People do not collect Vermeers, they collect viewings of Vermeers. There are only 36 Johannes Vermeer paintings known to exist, but they are scattered throughout the world. Even if you traveled to New York, Berlin, Amsterdam, London, Paris and The Hague, you still will not have seen them all.
The Philadelphia Museum of Art will have “Young Woman Seated at a Virginal” until March on loaned from the private Leiden Collection. The painting was exhibited over the summer at the National Gallery in London.
Although the subject of a best-selling novel and subsequent film “Girl With the Pearl Earring,” little is known of Vermeer beyond his basic biographical stats: He was a 17th century Dutch artist who was born and died, at the age of 43, in the city of Delft.
“There was an urge to describe things naturalistically by 17th century Dutch painters, and Vermeer does that to a certain degree,” said Philadelphia Museum of Art curator Christopher Atkins. “But instead of working in line, he works in volumes and he works in light. He really strips things down.”
The small, perfect paintings are just as mysterious as the painter.The quiet domestic scene of an upper-class woman pausing as she plays a virginal — a keyboard instrument similar to a harpsichord — is more about light and shape than activity or character.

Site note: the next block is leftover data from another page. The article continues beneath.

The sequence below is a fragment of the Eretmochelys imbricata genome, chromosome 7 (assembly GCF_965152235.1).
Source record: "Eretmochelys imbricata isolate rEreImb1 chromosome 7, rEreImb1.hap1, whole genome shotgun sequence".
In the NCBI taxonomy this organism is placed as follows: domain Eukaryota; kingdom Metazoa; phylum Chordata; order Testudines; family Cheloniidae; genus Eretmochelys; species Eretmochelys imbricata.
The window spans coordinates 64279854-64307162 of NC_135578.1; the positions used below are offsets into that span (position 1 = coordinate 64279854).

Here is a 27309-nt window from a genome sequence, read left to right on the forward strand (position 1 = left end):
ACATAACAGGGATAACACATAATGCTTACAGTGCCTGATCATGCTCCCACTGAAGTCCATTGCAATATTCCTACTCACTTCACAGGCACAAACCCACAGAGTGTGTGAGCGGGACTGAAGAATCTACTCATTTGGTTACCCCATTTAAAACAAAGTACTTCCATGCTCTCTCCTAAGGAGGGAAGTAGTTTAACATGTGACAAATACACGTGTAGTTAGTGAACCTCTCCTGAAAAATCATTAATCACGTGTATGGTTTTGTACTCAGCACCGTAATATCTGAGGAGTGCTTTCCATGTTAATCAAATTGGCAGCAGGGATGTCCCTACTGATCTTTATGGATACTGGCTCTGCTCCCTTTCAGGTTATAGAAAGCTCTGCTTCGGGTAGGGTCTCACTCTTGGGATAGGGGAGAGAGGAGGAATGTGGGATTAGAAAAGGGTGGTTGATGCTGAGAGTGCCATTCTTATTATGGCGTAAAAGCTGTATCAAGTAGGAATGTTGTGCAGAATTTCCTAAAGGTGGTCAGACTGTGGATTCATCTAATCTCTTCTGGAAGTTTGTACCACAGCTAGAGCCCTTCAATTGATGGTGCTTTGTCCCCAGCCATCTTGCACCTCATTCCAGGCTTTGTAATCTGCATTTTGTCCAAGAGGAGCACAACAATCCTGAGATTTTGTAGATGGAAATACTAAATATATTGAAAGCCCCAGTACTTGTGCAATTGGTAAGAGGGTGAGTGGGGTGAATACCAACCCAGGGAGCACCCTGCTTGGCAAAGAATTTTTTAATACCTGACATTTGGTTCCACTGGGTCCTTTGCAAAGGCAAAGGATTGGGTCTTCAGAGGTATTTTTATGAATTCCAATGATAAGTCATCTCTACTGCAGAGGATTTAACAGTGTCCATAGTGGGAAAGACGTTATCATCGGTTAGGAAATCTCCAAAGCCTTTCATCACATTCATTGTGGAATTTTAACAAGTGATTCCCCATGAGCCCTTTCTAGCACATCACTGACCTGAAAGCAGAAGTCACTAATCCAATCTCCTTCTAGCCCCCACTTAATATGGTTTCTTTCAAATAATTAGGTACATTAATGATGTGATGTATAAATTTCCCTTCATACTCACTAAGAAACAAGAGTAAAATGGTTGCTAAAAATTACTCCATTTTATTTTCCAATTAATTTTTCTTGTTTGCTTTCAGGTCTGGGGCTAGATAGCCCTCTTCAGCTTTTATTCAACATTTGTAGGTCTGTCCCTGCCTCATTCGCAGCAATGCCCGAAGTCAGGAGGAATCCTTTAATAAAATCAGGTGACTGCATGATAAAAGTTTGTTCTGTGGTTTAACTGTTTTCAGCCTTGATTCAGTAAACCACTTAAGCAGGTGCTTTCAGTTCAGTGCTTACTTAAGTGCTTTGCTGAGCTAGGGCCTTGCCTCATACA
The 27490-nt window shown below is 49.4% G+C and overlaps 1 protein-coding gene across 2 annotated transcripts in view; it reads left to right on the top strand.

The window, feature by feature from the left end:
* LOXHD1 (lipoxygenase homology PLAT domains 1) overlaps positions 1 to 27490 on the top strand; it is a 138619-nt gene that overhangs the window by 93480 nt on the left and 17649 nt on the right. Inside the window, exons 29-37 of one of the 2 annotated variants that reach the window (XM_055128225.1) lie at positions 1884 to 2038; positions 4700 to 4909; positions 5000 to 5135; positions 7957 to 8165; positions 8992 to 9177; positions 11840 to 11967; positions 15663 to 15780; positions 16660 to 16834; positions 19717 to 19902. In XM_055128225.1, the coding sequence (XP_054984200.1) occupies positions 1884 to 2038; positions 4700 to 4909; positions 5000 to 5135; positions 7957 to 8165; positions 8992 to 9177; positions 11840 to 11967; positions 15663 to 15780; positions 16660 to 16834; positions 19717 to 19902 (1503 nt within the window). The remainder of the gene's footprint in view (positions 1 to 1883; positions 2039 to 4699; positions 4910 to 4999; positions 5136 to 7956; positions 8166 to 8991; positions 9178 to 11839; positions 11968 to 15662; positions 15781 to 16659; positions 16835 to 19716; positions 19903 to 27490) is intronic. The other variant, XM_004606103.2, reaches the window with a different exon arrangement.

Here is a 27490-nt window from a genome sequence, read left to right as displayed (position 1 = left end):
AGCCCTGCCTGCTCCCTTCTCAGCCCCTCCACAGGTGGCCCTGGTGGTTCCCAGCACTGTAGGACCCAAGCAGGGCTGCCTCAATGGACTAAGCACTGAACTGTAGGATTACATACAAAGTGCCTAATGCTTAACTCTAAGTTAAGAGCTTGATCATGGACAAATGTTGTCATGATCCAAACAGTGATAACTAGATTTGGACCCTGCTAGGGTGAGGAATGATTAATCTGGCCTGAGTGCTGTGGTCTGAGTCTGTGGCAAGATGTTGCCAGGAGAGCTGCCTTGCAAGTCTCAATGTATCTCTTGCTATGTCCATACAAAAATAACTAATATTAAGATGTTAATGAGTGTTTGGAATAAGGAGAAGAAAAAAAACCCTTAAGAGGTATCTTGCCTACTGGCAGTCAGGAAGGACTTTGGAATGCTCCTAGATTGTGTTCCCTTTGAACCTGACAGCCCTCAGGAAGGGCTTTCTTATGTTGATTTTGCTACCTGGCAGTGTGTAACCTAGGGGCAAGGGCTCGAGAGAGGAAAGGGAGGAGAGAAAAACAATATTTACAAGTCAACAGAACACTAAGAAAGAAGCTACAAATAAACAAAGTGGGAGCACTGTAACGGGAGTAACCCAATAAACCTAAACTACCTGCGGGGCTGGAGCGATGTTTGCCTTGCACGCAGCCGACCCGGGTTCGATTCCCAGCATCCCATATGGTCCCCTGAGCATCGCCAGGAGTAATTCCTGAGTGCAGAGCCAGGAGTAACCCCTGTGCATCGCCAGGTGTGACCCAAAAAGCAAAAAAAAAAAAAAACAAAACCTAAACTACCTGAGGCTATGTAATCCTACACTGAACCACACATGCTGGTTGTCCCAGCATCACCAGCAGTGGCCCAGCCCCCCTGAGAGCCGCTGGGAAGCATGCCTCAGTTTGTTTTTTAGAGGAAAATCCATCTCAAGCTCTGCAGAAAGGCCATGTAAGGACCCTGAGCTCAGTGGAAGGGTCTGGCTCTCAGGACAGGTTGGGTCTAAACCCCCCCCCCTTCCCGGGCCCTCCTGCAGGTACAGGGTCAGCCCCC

“What is she doing there? What happened before this? What is happening next?” said Atkins. “She turns from the keyboard to look out at us, but the picture itself doesn’t give us narrative. There’s a freedom for the viewer to project our own stories, our own ideas of what happened.”
Although the museum has one of the world’s largest collections of 17th century Dutch paintings, it does not have a Vermeer of its own. Atkins gave the small painting its own wall so the work will not succumb to the still-lifes surrounding it.
“Young Woman Seated at a Virginal” is on loan along with other items from the Leiden Collection, including “Portrait of Samuel Ampzing” by Frans Hals, another popular Dutch artist not represented in the museum’s permanent collection.